Strange bedfellows: The neo-Nazi movement and radical Islam
Both neo-Nazis and radical Islamists thrive in chaos and depend on frenetic press reports to bolster their image and, they hope, their recruitment efforts
Almost immediately after Wade Michael Page attacked and murdered six worshippers at the Sikh temple in Oak Creek, Wisconsin, mainstream press articles that covered the tragedy included numerous references as to how often “some people confuse Sikhs with Muslims,” leading the reader to conclude that Page’s murderous attack was really directed at Muslims. For some neo-Nazis and racist skinheads Sikhs may be an appropriate target of violence.
The simplistic conclusion is that neo-Nazis target Muslims because they see them as members of an “inferior” race and part of the “browning of America” they so abhor. This conclusion ignores, however, the strength of anti-Semitic beliefs among both the neo-Nazi movement and radical Islamists. For the time being, at least, in selected circumstances the hatred of the Jews will likely override other racial concerns and create what some in both radical communities may believe to be a practical bond between them.* This relationship should not be surprising, but for now it won’t be meaningful beyond polite phrases of support for their mutual anti-Semitic agendas.
Selected leaders of the modern neo-Nazi and National Socialist movements in Europe and the US have periodically expressed support for radical Islamists. However, it should be noted that not all neo-Nazi, National Socialist, or racist skinhead organizations embrace this controversial position. For example, the late William L. Pierce, an influential figure in the US neo-Nazi movement, wanted no such association.
In Germany, neo-Nazis have recognized that radical jihadists can make good allies. Unsurprisingly, many commentators in Germany have not recognized this relationship and continue to maintain that Muslims should be the natural target for neo-Nazi violence.
United States Examples
More recently Tom Metzger, a proponent of the “Third Way” (a rejection of both capitalism and socialism), has remained unabashedly anti-Semitic and has, as Rockwell did before him, reached out to the Nation of Islam (which has also garnered support from the late Muammar Qaddafi, Robert Mugabe of Zimbabwe, and Idi Amin) and its leader, Louis Farrakhan, as early as 1985. Taking a cue from Rockwell, Metzger has also addressed Malik Zulu Shabazz’s New Black Panther Party, which received some recent notoriety as the group that brandished weapons and attempted to intimidate voters at a Philadelphia polling station in 2008.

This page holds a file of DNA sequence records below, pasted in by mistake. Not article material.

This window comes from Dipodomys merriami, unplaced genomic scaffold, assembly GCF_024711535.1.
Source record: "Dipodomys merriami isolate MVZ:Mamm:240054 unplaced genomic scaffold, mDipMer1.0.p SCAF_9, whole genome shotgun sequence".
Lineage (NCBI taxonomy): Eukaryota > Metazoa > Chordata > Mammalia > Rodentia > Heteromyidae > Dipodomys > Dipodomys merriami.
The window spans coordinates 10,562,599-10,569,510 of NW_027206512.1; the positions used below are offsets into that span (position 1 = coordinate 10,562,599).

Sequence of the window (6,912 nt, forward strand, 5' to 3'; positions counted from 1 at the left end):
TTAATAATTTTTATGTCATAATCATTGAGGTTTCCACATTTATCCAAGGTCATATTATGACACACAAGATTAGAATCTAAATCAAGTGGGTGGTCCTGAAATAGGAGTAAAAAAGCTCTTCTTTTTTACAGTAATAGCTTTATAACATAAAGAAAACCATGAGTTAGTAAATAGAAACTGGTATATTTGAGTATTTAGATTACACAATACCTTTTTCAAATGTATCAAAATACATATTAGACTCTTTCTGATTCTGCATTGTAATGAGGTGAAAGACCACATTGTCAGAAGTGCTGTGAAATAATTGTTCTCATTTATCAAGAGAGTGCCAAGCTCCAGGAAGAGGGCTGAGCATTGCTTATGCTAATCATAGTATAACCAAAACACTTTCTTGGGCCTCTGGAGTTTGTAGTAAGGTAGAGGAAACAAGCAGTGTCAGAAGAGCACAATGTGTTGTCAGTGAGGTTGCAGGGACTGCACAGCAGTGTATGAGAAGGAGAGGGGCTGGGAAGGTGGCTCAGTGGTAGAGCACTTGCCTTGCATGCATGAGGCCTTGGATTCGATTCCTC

Billy Roper, who prefers the label of “National Socialist” to “neo-Nazi,” has reportedly expressed admiration for the perpetrators of 9/11 by stating that “...anyone who is willing to drive a plane into a building to kill Jews is alright by me...”
The Aryan Nations, under the leadership of August Kreis, has expressed strong support for al-Qaeda.
What this suggests is that it would be premature to conclude that Page attacked the Sikh temple by mistake. Assuming or even implying that he mistook Sikhs for Muslims is putting conclusions before the facts.
Page may have targeted the Sikhs just as easily as he could have mistaken them for Muslims. Relations between Sikh and Muslim have often been strained, and Sikhs preach and embrace a religious tolerance that radical Islamists and neo-Nazis find unacceptable. Yet, in Great Britain neo-Nazis have found it expedient to support the Sikhs when it is in their interest to do so.
Using the Mainstream Media
Both neo-Nazis and radical Islamists thrive in chaos and depend on frenetic press reports to bolster their image and, they hope, their recruitment efforts.
• Both use discontent to promote their values
However, not every neo-Nazi who promotes racial hatred resorts to violence, and membership in racist skinhead or neo-Nazi “crews” does not “on its own prove violent intent” despite their penchant for violence-inspiring rhetoric.
Though the loss of life at the hands of a terrorist is always tragic, the threat in the U.S. of terrorist acts from neo-Nazis remains minimal, though anti-Semitic hate groups will continue to be the greatest inspiration for terrorism. According to the Institute for Homeland Security Solutions, between 1999 and 2009 the majority of terrorist plots from al-Qaeda, those inspired by al-Qaeda, and white supremacists made up nearly 70 percent of terrorist plots and attacks in the US. Al-Qaeda and groups and individuals inspired by them were responsible for 40 of the 86 plots. White supremacists were responsible for 20 plots during the same period.
Reports have surfaced, however, arguing that neo-Nazi inspired terrorist attacks may be on the rise.
Though neo-Nazi recruitment might see a slight upward tick as a result of the Oak Creek attack, the overall effect on the movement’s strength and rhetorical unity will be symbolic. A possible outcome could be that Page’s act will inspire other like-minded anti-Semites to plan or take similar action as individuals (the most difficult to detect) or small groups.
However, it’s unlikely that Page’s act will inspire any long-term cooperation between neo-Nazis and radical Islamists. For now, members of each may give the other rhetorical succor, but the fissures in both movements will make any sustained cooperation difficult to maintain.
* One of the best contemporary academic works on this relationship is George Michael’s The Enemy of My Enemy: The Alarming Convergence of Militant Islam and the Extreme Right (University Press of Kansas, 2006).
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